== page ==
Books I Read in 2013

Besides Harold and the Purple Crayon, The Nutcracker, and the hundreds of other books that I read to my kids this year, below is a list of grown up books that I read in 2013.

  1. Baghdad without a Map - Love you Tony. Great Read.
    Baghdad without a Map – Love you Tony. Great Read.

    The Old Man and The Sea – Ernest Hemingway

  2. The Fire Chronicle – John Stevens
  3. The Man Who Was Thursday – G.K. Chesterton
  4. Baghdad Without A Map and Other Misadventures in Arabia – Tony Horwitz
  5. The Graveyard Book – Neal Gaiman
  6. The Last Apprentice – Joseph Delaney
  7. The Lost World – Sir Arthur Conan Doyle
  8. Leave No Doubt A Credo for Chasing Your Dreams – Mike Babcock
  9. Artemis Fowl – Eoin Colfer
  10. Artemis Fowl The Arctic Incident – Eoin Colfer
  11. Artemis Fowl The Eternity Code – Eoin Colfer
  12. Artemis Fowl The Opal Deception – Eoin Colfer
  13. Artemis Fowl The Lost Colony – Eoin Colfer
  14. Artemis Fowl The Time Paradox – Eoin Colfer
  15. Harold and the Purple Crayon
    Harold and the Purple Crayon

    Artemis Fowl The Atlantis Complex – Eoin Colfer

  16. Artemis Fowl The Last Guardian – Eoin Colfer
  17. Zen in the Art of Writing – Ray Bradbury
  18. David Copperfield – Charles Dickens
  19. Dad is Fat – Jim Gaffigan
  20. The Magician’s Elephant – Kate Dicamillo
  21. Big Fish – Daniel Wallace
  22. All Quiet on the Western Front – Erich Maria Remarque
  23. The Ocean at the End of the Lane – Neal Gaiman
  24. Harry Potter and the Sorcerer’s Stone – J.K Rowling
  25. Quitter – Jon Acuff
  26. All Quiet on the Western Front
    All Quiet on the Western Front

    Wintersmith – Terry Pratchett

  27. The Wee Free Men – Terry Pratchett
  28. The Children of Hurin – J.R.R. Tolkien
  29. The Last Battle – C.S. Lewis
  30. Ender’s Game – Orson Scott Card
  31. Fahrenheit 451 – Ray Bradbury
  32. Start – Jon Acuff
  33. Finding Atlantis – David King
  34. The Adventures of Sherlock Holmes – Sir Arthur Conan Doyle



Adventures with (and lessons from) Ernest Hemingway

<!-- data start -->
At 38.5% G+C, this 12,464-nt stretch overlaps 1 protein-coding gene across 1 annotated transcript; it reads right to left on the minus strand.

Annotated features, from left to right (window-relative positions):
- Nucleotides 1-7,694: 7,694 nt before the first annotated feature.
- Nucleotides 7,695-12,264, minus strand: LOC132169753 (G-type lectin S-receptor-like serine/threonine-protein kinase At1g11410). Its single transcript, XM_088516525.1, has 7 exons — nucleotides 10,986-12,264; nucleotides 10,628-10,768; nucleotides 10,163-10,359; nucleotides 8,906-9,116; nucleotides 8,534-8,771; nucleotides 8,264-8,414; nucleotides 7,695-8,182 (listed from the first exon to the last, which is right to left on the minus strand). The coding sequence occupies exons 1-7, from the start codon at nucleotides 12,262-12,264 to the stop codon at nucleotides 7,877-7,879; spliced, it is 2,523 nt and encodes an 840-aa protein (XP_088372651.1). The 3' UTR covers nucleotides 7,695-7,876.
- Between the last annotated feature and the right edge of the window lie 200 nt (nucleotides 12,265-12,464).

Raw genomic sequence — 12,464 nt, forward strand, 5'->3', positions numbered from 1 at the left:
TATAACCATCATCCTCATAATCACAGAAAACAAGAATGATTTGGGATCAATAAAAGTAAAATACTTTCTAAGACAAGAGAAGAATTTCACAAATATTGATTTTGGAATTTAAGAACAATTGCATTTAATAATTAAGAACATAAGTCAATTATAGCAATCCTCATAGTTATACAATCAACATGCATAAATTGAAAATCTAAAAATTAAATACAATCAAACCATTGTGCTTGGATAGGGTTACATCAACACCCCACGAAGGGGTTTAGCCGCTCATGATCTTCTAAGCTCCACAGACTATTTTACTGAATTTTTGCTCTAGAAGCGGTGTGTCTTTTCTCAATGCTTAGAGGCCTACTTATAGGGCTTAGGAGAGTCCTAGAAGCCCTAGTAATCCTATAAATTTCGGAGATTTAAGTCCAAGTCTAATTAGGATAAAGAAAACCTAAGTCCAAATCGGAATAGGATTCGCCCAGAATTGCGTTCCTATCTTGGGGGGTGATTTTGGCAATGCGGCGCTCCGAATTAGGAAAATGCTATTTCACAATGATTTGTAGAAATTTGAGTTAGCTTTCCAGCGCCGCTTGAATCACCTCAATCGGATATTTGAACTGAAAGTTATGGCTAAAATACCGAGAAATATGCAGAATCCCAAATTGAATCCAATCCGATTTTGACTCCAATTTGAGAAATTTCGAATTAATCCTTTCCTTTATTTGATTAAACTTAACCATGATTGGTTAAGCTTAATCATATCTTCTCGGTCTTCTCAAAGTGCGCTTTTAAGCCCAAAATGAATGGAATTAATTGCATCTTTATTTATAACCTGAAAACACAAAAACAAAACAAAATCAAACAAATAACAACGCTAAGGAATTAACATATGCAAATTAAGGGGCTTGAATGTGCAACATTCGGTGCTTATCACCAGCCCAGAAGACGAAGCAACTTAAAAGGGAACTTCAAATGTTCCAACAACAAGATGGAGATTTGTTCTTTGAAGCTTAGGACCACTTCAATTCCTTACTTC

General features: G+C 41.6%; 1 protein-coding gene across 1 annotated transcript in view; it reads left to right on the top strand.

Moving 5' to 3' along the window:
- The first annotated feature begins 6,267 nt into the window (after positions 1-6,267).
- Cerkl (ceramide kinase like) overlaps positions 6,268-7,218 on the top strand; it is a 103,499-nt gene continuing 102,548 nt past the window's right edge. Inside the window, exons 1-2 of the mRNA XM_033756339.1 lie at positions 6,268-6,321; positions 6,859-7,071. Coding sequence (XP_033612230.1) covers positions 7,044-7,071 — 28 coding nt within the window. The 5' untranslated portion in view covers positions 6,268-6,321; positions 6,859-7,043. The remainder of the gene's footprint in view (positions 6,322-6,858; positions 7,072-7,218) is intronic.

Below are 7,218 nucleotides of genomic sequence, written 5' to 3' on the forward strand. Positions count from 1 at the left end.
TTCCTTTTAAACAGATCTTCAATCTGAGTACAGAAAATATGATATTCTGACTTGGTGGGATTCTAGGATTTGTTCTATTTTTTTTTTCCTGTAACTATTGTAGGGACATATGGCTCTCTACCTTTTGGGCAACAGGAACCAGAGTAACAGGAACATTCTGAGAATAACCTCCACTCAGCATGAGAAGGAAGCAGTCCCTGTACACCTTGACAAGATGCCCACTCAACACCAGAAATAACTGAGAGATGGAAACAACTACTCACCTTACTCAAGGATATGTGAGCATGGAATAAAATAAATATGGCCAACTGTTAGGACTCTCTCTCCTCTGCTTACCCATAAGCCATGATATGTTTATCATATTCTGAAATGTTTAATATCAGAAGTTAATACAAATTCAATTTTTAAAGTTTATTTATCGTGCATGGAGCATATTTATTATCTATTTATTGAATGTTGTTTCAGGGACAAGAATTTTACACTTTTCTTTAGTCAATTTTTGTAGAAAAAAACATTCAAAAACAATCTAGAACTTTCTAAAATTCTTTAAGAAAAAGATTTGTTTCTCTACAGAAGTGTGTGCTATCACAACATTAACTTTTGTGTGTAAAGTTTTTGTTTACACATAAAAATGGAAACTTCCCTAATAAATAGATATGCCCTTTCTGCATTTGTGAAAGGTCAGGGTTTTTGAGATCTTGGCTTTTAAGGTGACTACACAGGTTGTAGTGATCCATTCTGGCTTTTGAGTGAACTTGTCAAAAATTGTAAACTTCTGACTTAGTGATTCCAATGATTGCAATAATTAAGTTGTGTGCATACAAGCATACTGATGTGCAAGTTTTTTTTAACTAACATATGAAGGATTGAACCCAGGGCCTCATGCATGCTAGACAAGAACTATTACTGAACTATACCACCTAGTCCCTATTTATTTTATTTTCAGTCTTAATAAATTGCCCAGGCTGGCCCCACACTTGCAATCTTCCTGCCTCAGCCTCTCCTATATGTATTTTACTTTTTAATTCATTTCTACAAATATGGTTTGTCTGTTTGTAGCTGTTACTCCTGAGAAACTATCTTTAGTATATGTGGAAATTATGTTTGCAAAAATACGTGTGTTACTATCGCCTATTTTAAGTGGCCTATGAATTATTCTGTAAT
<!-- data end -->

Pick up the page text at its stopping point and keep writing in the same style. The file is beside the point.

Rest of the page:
Think back to the first time you read a novel and it opened a new world. You finished the last page, sat back, and soaked it all in, knowing you read something grand.

Now imagine you jump on a train and travel across a continent to meet this literary giant and end up being their apprentice on a sailing vessel for a year. You have great discussions late into the night, have writing time (after all there is no place to go!), and you get a really really great tan.

Sounds like something from a movie, right? Well this happened to a man named Arnold SailingSamuelson in the spring of 1934. He met and was an apprentice to none other than Ernest Hemingway.

It might shock some of you, though not all, that I never liked Hemingway. His stripped down brilliance and clarity of prose is obvious to anyone trained in literature but, I think most of his stories are depressive like Burmese Days by George Orwell. However, I have begun to enjoy his stories more and more. Okay, let’s be honest. I was finally won over by Corey Stoll’s brilliant rendition of him in Midnight in Paris.

I wanted to share this article with my writer friends and thought a post was the best way to do that.

There were two things I took away from this article that I believe any writer should consider. I implore you to read the whole article by clicking HERE and post your thoughts below.

Lesson’s from Hemingway

  1. Never write too much in one sitting. Essentially, never empty yourself of everything you have. This way you will always be fresh and so will your book.